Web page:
The elements of the RF resin include formaldehyde, resorcinol, and an acidic component that serves as catalyst for the reaction of resorcinol and formaldehyde. Upon combining the resorcinol and formaldehyde in the presence of the catalyst, reaction begins, which will ultimately lead to a gel in the printed part. So when the catalyst is initially added, the components exist primarily as the unreacted monomers formaldehyde and resorcinol. Over time as reaction proceeds, more and more of the initially unreacted components become tied up in a polymer gel that will ultimately fill the ink composition or any 3-D part printed using the composition. However, in all cases, the ink is described as containing an RF resin, and in particular, an acid catalyzed RF resin.
The organic thickener is selected from water soluble polymers that contain only C, H, and O atoms, and that contain only ether or alcohol functional groups, and where further the ether groups do not encompass any oxirane functionality. Although the invention is not limited by theory, it is supposed that the thickener lacks certain structural features present in previously used graphene oxide that tended to catalyze the development of viscosity in the ink at a rate that sometimes made it difficult to print with the ink containing graphene oxide. In any event, by providing an ink composition containing the organic thickener as partial or complete replacement for the graphene oxide otherwise used, the 3-D printing is observed to take place under better control, including in favorable conditions an order of magnitude less viscosity developed in the time it takes to print a 3-D part.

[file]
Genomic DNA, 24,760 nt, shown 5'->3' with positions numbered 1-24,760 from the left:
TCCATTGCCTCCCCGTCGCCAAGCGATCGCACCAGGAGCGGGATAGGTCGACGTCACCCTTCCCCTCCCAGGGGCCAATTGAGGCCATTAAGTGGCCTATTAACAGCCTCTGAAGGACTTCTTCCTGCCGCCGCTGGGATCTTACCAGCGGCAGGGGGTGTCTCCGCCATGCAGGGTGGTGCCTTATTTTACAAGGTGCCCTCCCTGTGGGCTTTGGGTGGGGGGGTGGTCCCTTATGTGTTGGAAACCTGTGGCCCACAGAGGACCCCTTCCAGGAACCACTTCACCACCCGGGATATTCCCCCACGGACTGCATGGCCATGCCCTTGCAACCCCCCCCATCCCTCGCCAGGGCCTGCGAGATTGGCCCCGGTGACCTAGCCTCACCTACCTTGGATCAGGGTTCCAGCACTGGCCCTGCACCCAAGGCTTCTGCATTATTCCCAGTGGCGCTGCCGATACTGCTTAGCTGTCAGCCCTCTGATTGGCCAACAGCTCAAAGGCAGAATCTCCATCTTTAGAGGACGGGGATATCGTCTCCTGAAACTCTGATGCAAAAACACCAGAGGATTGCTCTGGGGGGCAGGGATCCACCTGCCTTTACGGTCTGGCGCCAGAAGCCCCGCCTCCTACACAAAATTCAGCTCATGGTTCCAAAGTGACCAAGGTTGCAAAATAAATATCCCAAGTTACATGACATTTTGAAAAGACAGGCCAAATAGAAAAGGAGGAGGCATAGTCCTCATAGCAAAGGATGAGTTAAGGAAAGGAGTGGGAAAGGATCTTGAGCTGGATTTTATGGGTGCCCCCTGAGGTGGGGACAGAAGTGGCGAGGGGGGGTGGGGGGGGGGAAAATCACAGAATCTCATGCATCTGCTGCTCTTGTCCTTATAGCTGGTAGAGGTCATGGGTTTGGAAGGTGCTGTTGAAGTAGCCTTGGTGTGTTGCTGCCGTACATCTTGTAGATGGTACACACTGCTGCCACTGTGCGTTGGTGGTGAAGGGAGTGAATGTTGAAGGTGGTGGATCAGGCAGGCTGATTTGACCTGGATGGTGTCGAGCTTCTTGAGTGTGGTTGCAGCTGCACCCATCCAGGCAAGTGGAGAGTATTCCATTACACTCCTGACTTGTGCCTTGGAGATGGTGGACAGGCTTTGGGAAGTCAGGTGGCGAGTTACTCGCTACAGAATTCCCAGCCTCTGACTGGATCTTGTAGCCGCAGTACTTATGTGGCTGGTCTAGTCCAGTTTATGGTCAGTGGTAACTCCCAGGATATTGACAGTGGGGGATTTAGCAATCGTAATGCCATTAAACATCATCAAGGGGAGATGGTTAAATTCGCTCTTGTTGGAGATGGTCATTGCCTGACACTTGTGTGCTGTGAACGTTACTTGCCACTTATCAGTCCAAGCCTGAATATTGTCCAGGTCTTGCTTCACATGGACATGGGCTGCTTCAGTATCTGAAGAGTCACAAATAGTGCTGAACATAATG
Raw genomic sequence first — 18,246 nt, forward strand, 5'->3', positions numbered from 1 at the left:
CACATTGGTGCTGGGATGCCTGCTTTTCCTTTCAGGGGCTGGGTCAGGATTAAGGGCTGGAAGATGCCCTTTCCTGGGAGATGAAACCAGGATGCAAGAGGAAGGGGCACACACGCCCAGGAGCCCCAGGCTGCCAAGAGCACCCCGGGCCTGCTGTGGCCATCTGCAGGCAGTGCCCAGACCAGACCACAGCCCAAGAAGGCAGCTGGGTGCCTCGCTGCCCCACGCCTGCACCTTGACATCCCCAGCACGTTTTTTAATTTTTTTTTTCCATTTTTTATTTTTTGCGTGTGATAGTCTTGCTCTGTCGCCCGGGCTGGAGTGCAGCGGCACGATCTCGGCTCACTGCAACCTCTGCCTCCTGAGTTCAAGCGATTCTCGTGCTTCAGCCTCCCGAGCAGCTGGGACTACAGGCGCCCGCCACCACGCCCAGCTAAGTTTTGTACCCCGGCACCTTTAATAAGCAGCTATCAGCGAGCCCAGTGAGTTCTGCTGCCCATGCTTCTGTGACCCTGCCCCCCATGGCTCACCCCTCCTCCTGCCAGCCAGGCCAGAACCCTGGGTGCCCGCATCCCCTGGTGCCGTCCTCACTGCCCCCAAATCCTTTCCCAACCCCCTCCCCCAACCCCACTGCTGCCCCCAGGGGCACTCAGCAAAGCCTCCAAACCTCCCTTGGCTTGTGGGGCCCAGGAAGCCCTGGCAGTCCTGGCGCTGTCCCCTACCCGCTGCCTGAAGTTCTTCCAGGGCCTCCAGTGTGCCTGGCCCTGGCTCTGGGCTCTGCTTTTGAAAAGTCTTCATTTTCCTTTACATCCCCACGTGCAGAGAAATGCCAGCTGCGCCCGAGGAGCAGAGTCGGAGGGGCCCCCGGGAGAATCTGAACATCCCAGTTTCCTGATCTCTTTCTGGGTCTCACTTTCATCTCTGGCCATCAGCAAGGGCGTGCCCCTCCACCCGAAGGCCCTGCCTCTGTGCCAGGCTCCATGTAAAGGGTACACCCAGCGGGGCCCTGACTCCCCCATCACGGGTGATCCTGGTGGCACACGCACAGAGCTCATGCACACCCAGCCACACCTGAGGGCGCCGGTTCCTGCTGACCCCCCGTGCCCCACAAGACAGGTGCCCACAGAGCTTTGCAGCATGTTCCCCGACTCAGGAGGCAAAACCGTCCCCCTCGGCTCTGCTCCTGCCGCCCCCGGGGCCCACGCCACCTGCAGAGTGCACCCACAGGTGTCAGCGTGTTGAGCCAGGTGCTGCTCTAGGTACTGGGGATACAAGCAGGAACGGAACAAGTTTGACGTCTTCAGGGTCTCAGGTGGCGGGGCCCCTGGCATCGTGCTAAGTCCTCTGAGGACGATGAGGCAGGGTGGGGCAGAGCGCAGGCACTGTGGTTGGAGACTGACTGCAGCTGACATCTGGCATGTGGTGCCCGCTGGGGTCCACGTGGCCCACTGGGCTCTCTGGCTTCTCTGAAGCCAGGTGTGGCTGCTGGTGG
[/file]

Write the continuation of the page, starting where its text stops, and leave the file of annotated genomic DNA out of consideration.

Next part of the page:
Suitable thickeners include water soluble cellulose derivatives, such as without limitation hydroxyethyl cellulose, hydroxypropyl cellulose (HPC), hydroxyethyl methyl cellulose, hydroxypropyl methyl cellulose (HPMC), and ethyl hydroxyethyl cellulose.